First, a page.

The Minnesota Legislature will start its session with a projected $1.4 billion on the bottom line as they begin the business of creating the next budget.
That, of course, means DFLers, who have now managed to lose control of both the Senate and the House, have done a wonderful job of managing the state’s economy. Or, in the eyes of Republicans, it means those tax-and-spenders have been taking too much money from the hard-working taxpayers of Minnesota and that government is too big and that the sky is falling as businesses prepare to move to South Dakota or Mississippi or someplace else where taxes and wages are low.
In many ways there’s nothing more predictable than the twice-yearly announcement budget and economic forecast. No matter if there’s a deficit in the forecast or a surplus, DFLers and Republicans will find reason to fight and point fingers.
That process began on Friday.
The governor said he and DFL legislators deserve credit for a run of balanced budgets since he took office six years ago. (He didn’t mention that he was succeeding Republican Gov. Tim Pawlenty.)
“Six years ago, the forecast was a $6.2 billion deficit and a $2 billion debt to schools,’’ Dayton said. There has been “a remarkable change from the period of chronic deficits.’’
Republicans countered that Pawlenty was a victim of tough economic times nationally.
This surplus, according to House Speaker Kurt Daudt, is “a status quo forecast. We should not be congratulating ourselves.’’ The speaker said with Republicans in charge in both legislative bodies, regulations that strangle economic growth will fall by the wayside and all will prosper.
One thing the two sides seem to agree on: There will be a special session before Christmas in which the problems with skyrocketing health-care increases will be addressed, a bonding bill will get passed (remember, a bonding bill withered on the legislative vine at the end of last session) and a small tax cut will be passed.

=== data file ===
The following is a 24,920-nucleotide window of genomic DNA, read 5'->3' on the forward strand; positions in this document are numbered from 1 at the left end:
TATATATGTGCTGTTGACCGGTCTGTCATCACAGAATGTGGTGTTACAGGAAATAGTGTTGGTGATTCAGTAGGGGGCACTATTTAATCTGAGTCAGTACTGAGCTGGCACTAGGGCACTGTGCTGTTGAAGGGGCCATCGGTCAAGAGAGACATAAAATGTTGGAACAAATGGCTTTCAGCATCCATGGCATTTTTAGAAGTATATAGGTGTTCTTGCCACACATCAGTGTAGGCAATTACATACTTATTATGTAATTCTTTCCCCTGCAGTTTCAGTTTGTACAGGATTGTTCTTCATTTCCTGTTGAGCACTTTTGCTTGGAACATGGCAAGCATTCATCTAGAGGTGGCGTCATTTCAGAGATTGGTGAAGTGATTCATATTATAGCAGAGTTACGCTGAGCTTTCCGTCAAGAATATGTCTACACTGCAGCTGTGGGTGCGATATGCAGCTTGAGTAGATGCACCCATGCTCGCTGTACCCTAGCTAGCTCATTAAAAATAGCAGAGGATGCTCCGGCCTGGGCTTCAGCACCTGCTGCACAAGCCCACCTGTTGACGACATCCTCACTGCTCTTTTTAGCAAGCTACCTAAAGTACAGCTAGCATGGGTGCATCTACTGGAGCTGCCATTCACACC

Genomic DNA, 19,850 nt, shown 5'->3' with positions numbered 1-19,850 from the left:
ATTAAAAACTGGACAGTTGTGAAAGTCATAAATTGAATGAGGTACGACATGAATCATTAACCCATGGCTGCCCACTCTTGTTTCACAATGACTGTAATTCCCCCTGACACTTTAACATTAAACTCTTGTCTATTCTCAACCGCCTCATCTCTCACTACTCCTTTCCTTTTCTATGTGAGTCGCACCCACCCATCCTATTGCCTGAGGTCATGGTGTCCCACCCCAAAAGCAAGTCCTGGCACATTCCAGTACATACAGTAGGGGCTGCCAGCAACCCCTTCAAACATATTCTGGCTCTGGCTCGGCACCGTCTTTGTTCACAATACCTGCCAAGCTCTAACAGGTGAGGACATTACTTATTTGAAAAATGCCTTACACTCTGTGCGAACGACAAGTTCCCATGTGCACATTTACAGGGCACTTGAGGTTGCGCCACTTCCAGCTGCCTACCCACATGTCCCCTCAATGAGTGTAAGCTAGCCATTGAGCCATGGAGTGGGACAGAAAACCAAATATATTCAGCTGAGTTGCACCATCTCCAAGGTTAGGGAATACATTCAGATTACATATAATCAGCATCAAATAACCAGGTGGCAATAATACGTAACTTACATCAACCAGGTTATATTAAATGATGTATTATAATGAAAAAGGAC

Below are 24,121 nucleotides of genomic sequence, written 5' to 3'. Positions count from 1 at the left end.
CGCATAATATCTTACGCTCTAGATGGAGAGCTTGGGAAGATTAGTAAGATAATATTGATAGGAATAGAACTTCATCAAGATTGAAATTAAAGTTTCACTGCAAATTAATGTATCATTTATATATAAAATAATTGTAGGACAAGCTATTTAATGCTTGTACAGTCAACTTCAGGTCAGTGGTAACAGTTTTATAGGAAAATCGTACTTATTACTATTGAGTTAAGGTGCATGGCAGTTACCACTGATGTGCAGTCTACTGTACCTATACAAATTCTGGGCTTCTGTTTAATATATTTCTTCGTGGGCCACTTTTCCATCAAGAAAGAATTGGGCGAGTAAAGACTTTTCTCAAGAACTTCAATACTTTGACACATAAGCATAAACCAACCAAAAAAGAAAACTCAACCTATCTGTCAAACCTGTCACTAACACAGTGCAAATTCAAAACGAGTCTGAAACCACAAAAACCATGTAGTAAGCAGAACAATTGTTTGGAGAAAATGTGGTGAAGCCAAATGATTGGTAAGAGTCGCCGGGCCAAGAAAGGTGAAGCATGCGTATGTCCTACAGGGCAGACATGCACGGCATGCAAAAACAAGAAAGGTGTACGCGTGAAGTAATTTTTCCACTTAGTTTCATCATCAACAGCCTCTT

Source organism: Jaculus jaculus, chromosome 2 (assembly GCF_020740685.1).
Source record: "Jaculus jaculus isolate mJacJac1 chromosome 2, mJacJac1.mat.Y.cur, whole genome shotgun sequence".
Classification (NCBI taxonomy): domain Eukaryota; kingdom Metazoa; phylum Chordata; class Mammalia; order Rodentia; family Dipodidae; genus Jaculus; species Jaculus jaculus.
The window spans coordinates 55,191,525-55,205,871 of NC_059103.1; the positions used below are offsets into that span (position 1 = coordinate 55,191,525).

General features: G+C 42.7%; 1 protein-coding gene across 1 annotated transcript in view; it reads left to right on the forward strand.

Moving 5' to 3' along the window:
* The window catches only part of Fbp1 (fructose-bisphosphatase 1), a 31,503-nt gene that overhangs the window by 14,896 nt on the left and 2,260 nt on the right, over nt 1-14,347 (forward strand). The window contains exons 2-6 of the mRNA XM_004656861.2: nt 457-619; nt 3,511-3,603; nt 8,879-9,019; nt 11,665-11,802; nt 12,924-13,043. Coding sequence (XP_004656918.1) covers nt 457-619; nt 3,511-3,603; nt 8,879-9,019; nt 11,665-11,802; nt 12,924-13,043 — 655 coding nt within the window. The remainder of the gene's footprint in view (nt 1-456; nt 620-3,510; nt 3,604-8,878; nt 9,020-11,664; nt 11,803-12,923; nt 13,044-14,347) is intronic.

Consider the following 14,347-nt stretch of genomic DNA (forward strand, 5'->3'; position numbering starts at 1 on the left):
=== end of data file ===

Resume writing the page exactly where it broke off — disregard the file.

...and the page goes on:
There is importance to the budget forecast.
- The forecast matters because it will be the basis of how the 2018-19 budget will be built. In the current biennium, the budget is roughly $42 billion and, assuming there are no significant tax increases or cuts, the budget for the next biennium will be roughly $45 billion.
- A surplus should make the work of the legislators and Dayton easier as they deal with the huge surge in health insurance rates, transportation projects and education spending. But, of course, nothing comes easy in government these days.
- The state’s “rainy day fund” is at record highs. Based on this forecast, another $334 million was placed into the fund, bringing that fund to $1.9 billion, about $100 million shy of the long-term target.
The big unknown over this budget forecast is what will happen when Donald Trump becomes President Trump and the GOP has sweeping control of the national legislative process.
Dayton, state economist Laura Kalambokidis, and finance commissioner Myron Frans all said that what happens with the Affordable Care Act, what happens with existing trade policies, what happens in areas of immigration all will have a direct impact on Minnesota’s economy.
But there were other little side events that made this forecast dog and pony show more intriguing than others.
There was a long line of DFL legislators at the event ready to take questions from the media. But there were no questions for the likes of Sen. Tom Bakk and the new House minority leader, Melissa Hortman.
That was a reminder of the adage that elections have consequences. The DFLers are in the minority. What they have to say means almost nothing.
There’s also a tone from Daudt that he’s weary of Dayton’s temper tantrums. On one hand, Daudt talks of how he “works well” with the governor and “respects” the governor. But those little phrases aren’t said with much conviction.
When he speaks of Dayton’s temper, Daudt speaks with more passion. For example, Daudt was asked about Dayton walking out of a recent meeting regarding placement of Civil War paintings in the remodeled capitol.
“That’s not the first time I’ve seen the governor walk out of a meeting,’’ Daudt said, anger in his voice. Daudt, who usually is quite controlled, went off on a long tangent about he’s been mistreated by DFLers regarding issues during Capitol remodeling.
All of this means that the budget forecast may not be as important as the political forecast, which looks rockier than usual.